Kosovo also has sent beauties to the Miss Earth competition, an international contest that aims to promote environmentalism.

Such international pageants are under increased pressure from critics who regard them as insulting to women, but they continue to draw major sponsorship and entertainment deals.

The Miss World pageant grew out of a bikini contest that was purportedly renamed once organizers learned that a Miss Universe competition was on the way.

It fell under a cloud when it chose Nigeria's capital, Abuja, to host its 2002 competition at a time when a Nigerian divorcee was facing execution by stoning under Shari'a law for having a child out of wedlock. That woman, Amina Lawal, later had her sentence overturned.

China won the Miss World competition in 2012, when it also hosted the spectacle.

-- Andy Heil
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Comment Sorting
Comments
     
by: Bill Webb from: Phoenix Arizona USA
August 08, 2013 12:34
We couldn't expect muslim men to allow their subjugated baby machines to take part in a celebration of female beauty. Does this regional mufti issue presidential proclamations as the official interpreter of Islamic law? They could wear a burqa in the swimsuit competition. Wouldn't that turn some heads!
In Response

by: Gjon from: Gjirokastër, Albania
August 09, 2013 17:18
Except Kosovo wasn't allowed to join the Miss World competition for political reasons. Kosovo, despite Serbian propaganda, is a very secular state with a very dynamic youth that is extremely Western oriented more so than perhaps any other Balkan state. Most Albanians are not really into religion or Islam, in fact most of these so called muftis are not really Albanian, they are more than likely of Osmanli origin, which can be clearly seen in their morphology, nature and manner. But that, unfortunately, is the outcome of 500years of gruesome Ottoman rule. There are many bastardized people in the Balkans and among those are those forces that want to return to the olden days of tyrannic rulership over the general population. That is however where the US and EU can help, by giving a helping hand to those people who seek to see their lands prosper and give their young people a chance and prospect to a better future. But these things take time, we are after all talking about the Balkans. A region that has only tasted freedom for the last few decades. Rome wasn't build in a day, but neither can a warstruck region be rebuild in a day, all Balkan people have lost a lot and have been deeply scarred and it is not something that can go away just like that without healing.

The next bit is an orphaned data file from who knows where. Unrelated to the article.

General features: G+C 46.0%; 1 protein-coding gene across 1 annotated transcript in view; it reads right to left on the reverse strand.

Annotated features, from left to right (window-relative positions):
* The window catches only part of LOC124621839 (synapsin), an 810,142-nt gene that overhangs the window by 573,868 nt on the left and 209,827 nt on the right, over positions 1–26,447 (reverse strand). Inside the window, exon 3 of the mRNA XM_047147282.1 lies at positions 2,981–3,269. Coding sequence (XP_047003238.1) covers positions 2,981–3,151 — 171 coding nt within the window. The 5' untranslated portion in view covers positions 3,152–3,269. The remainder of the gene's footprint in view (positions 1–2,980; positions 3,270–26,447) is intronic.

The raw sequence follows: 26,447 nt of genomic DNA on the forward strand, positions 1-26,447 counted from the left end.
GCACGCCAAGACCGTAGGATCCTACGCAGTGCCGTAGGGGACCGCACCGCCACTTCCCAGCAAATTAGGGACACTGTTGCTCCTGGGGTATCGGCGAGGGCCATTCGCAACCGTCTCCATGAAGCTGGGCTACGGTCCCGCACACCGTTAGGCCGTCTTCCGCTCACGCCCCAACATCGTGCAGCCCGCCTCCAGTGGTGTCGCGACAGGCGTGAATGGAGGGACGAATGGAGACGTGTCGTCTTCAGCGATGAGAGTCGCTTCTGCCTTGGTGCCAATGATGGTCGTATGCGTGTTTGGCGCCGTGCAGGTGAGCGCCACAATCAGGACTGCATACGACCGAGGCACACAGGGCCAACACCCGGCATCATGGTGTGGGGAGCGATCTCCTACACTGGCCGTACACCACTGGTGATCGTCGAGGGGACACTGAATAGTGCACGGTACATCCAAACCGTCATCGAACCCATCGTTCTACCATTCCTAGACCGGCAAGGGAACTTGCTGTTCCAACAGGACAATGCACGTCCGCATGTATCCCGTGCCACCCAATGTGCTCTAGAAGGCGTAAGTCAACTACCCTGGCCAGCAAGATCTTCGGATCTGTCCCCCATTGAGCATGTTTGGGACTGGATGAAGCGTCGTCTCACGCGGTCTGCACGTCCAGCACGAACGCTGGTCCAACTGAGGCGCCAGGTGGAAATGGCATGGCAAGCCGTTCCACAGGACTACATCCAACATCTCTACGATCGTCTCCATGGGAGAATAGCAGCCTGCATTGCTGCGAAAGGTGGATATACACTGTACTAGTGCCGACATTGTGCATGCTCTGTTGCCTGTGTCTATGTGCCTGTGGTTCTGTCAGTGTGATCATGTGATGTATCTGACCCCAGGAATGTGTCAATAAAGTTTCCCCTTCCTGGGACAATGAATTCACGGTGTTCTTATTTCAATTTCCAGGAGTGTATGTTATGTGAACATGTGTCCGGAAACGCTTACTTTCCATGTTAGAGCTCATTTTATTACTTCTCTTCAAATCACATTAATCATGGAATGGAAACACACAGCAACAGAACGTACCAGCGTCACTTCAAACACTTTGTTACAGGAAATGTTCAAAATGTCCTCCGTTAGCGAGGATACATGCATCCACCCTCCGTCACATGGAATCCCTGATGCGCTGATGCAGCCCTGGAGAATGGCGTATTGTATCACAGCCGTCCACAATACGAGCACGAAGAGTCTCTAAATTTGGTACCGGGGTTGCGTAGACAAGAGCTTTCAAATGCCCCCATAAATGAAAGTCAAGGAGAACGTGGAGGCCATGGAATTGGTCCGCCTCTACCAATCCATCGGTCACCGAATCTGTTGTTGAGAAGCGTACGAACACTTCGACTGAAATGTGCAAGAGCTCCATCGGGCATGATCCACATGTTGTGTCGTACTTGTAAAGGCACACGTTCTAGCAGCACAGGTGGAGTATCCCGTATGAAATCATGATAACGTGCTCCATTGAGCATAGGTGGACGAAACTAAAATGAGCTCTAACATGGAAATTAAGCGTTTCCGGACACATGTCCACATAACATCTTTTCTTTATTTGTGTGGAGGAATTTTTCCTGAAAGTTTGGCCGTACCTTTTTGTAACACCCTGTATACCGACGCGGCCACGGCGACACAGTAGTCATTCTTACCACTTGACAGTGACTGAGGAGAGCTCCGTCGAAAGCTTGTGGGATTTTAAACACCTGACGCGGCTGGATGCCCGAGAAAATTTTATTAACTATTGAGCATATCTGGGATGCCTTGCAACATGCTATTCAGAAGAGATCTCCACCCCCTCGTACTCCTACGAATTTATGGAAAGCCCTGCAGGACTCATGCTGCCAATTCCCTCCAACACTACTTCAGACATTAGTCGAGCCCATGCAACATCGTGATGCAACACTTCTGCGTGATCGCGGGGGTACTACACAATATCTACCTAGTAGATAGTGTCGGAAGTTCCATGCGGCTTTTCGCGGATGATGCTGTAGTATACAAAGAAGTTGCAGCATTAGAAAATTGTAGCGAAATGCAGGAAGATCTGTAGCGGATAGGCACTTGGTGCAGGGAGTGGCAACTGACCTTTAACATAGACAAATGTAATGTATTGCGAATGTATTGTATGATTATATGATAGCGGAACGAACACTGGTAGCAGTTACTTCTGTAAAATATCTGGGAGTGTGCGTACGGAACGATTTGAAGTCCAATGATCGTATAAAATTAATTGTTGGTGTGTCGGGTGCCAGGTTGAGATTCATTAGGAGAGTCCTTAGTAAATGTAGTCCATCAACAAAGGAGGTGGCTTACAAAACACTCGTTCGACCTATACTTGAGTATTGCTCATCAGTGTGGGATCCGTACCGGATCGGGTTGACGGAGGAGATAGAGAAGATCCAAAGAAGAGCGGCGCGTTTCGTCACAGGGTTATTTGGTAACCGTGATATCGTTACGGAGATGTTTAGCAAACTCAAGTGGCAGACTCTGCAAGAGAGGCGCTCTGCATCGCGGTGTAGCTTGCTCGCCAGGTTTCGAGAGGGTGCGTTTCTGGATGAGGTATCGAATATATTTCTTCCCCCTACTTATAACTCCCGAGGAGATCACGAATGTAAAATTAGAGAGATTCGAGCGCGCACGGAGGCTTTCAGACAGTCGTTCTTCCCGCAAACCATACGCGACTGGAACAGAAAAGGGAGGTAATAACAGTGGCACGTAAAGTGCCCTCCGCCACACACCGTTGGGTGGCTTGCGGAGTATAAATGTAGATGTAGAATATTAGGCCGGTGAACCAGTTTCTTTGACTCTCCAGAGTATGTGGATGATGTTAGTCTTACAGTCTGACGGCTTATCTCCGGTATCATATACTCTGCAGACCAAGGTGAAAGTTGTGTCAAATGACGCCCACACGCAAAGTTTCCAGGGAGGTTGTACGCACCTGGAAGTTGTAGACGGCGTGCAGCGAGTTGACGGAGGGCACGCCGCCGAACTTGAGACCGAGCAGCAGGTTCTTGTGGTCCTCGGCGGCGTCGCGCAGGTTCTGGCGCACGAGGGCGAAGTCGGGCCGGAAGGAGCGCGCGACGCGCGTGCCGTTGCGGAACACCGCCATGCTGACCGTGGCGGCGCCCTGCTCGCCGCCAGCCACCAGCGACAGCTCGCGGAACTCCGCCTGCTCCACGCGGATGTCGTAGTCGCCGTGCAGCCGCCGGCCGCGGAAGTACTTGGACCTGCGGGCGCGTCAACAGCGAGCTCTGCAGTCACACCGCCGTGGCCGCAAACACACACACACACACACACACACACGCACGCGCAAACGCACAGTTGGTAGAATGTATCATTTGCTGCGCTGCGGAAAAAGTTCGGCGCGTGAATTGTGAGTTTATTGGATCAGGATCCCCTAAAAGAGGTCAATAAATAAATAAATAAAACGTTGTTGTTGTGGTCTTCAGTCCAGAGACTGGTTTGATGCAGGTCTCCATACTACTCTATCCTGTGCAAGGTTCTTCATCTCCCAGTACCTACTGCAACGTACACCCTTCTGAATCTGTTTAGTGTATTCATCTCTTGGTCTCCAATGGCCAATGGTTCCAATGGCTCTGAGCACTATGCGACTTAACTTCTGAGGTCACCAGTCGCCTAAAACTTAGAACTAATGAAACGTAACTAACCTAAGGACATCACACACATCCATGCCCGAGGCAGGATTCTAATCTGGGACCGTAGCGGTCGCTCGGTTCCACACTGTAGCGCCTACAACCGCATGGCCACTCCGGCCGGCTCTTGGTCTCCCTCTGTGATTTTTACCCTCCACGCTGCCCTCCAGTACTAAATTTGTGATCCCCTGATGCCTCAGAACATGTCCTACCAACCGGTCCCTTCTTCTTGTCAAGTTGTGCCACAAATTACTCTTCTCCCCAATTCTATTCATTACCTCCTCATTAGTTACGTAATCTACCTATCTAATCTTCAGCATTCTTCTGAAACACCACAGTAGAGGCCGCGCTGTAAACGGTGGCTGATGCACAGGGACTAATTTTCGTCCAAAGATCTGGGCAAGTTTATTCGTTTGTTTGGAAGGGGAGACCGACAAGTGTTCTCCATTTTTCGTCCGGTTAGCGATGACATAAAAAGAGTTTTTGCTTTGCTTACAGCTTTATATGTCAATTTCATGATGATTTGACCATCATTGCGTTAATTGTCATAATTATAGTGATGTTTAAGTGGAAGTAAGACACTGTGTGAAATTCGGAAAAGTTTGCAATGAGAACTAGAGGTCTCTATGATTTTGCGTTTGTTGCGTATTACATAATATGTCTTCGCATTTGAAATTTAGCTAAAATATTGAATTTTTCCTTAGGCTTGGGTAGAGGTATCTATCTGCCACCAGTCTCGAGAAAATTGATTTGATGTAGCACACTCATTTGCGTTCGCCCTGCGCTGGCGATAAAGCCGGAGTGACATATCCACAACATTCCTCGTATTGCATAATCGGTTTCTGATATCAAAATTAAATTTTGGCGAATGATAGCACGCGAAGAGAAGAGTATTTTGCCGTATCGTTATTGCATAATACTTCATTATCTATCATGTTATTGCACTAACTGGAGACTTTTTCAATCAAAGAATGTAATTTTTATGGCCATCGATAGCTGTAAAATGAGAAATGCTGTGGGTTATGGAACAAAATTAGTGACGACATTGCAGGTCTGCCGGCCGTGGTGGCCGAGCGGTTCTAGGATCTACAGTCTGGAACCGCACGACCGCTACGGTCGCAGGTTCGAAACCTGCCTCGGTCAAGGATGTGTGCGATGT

In Response

by: Frunze from: Bishkek
August 11, 2013 18:02
The capital of Indonesia is Jakarta, not Bali.
In Response

by: Moderator from: Prague
August 12, 2013 11:49
You're right, of course. We've changed the story. Thanks for the catch!

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Written by RFE/RL editors and correspondents, Transmission serves up news, comment, and the odd silly dictator story. While our primary concern is with foreign policy, Transmission is also a place for the ideas -- some serious, some irreverent -- that bubble up from our bureaus. The name recognizes RFE/RL's role as a surrogate broadcaster to places without free media. You can write us at transmission+rferl.org